Lesson Objectives: 

  • Students will explain the character (Geraldo) by citing text details to support inferences.
  • Students will identify the traits of a vignette.
  • Students will write a vignette by applying said traits to their own work.
  • Students will understand the complexities of a character.

Lesson Plan 

Day One: 

Warm Up (7 minutes):

  • Ask students to respond to the following questions in writing:
    • Have you ever felt injustice happening towards yourself?
    • Have you ever felt invisible?
  • Ask a few people to share their responses with the class.

Mentor Text (15 minutes):

  • Begin reading the Sandra Cisneros short story “Geraldo No Last Name” by reading the first two paragraphs aloud and pointing out key details, such as “Said he worked in a restaurant” and “Green pants and Saturday shirt.” Then have students take turns reading aloud subsequent paragraphs and noting key details in what they have read.
  • Lead a discussion about what the story evoked for students (e.g., images, character traits).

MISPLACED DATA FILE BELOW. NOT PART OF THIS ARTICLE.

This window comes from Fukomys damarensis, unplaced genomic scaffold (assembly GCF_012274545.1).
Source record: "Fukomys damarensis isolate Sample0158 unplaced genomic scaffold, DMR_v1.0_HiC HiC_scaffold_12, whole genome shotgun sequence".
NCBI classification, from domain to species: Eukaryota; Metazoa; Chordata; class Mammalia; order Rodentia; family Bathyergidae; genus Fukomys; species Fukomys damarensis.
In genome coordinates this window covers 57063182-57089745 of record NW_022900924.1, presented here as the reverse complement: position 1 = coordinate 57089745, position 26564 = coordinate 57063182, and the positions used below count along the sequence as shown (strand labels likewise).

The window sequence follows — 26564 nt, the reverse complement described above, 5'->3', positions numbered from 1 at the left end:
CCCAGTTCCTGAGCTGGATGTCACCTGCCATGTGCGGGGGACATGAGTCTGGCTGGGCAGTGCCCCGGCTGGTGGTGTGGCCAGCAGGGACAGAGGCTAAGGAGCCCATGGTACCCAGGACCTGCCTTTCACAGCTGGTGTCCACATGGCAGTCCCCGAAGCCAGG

Introduce the Vignette (8 minutes):

  • Brainstorm with students what a “vignette” could mean. Ask students to think about the differences between the elements in “Geraldo No Last Name,” a short story, and a novel. Remind students of stories and novels they have already read and discussed.
  • Write the elements of a vignette on the board, making the point that a vignette is like a “snapshot” or photo of a life. Other differences from long work include the following:
    • A vignette is short and describes a specific scene or event with evocative language.
    • Vignettes lack a plot diagram (a clear beginning, middle, end, conflict, climax, and resolution). They may have some of these elements, but not all.